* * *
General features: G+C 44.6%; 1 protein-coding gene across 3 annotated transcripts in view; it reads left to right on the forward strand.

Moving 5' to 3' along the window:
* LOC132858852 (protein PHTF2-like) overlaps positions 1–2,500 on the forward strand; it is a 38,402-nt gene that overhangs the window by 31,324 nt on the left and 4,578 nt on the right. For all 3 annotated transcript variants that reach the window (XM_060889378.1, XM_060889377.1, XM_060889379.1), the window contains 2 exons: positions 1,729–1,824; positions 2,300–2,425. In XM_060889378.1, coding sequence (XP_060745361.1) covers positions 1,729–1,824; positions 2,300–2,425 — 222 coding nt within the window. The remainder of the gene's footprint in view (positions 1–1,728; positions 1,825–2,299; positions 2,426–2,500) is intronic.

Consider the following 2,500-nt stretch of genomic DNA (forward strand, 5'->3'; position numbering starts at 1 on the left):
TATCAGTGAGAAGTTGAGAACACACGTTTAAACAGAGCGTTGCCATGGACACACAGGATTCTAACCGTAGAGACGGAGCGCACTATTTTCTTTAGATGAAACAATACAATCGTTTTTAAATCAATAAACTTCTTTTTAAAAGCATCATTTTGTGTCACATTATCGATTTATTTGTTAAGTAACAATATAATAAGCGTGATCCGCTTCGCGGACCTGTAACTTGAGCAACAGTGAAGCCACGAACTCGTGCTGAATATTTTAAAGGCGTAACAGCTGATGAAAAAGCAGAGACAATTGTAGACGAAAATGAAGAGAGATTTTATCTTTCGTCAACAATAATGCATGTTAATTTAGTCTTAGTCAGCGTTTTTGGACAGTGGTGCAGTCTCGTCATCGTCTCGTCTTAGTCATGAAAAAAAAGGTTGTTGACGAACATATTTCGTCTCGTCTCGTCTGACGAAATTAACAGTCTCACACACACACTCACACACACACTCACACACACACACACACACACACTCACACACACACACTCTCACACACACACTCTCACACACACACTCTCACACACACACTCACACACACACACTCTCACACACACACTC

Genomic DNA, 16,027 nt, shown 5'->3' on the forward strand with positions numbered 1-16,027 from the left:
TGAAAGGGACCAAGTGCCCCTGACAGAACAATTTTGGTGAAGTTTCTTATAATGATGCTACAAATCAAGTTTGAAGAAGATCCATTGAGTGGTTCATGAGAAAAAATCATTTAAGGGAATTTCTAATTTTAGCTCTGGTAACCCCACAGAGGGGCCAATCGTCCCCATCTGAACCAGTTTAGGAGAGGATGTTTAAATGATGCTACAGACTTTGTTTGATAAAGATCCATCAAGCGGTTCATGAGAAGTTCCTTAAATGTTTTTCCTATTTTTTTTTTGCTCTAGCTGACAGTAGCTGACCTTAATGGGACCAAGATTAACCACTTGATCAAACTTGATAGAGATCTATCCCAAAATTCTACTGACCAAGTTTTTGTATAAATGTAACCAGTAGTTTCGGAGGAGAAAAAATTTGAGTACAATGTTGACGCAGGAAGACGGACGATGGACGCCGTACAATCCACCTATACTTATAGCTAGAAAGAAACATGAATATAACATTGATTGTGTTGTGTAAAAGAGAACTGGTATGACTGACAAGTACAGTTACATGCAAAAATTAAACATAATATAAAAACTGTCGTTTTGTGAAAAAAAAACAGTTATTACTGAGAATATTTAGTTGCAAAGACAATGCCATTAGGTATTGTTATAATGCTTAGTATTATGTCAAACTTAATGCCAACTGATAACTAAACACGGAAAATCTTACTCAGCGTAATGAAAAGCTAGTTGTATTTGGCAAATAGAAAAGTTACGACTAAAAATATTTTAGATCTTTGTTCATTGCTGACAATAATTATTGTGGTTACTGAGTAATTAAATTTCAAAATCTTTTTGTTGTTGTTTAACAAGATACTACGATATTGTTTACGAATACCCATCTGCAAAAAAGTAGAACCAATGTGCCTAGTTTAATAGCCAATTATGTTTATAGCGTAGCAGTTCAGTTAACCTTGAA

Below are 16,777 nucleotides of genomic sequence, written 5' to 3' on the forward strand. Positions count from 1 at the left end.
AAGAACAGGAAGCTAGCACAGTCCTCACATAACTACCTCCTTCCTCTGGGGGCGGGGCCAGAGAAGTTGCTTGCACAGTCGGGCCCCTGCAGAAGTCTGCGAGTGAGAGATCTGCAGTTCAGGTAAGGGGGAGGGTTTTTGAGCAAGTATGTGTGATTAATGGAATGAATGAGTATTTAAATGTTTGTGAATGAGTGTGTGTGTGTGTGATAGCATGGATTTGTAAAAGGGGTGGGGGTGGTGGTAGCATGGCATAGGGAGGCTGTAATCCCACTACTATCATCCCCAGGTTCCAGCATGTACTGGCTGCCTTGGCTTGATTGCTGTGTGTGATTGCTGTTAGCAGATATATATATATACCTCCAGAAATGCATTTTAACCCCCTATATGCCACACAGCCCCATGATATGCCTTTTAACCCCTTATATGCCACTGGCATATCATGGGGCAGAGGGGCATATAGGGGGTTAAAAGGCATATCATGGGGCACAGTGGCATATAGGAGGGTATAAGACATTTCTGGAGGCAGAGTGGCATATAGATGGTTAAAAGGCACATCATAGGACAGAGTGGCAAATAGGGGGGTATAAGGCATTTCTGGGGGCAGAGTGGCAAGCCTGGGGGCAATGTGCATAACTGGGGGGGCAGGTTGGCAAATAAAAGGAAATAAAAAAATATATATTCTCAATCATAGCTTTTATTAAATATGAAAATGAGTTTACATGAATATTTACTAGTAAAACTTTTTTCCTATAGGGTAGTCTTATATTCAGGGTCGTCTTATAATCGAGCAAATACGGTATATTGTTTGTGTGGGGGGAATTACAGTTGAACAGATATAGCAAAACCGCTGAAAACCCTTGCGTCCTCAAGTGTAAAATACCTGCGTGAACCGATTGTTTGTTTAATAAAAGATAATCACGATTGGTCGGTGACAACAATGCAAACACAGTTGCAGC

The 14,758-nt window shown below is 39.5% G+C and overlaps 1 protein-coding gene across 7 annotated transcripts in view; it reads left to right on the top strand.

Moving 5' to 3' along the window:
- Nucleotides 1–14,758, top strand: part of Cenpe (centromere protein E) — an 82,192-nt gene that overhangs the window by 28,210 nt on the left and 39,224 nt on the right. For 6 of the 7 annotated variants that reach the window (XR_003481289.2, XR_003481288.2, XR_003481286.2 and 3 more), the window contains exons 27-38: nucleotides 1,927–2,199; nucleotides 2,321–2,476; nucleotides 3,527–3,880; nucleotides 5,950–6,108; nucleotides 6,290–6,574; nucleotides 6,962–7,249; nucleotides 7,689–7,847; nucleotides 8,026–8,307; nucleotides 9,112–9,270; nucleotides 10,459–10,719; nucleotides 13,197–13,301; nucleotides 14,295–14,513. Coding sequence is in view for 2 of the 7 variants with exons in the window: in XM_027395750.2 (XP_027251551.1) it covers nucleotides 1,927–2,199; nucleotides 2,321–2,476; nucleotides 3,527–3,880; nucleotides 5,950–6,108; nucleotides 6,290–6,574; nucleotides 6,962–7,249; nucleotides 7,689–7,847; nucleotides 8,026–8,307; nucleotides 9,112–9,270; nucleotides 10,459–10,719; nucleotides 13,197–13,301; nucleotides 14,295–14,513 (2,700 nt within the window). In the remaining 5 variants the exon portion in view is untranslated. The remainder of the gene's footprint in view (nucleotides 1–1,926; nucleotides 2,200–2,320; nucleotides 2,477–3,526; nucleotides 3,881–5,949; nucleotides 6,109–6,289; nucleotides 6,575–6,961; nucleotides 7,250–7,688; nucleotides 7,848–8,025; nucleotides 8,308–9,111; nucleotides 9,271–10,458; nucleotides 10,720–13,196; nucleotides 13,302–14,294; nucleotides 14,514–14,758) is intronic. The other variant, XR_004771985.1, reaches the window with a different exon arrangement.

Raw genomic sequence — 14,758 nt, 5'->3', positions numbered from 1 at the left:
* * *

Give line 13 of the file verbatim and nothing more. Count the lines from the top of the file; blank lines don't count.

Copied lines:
Raw genomic sequence — 14,758 nt, 5'->3', positions numbered from 1 at the left: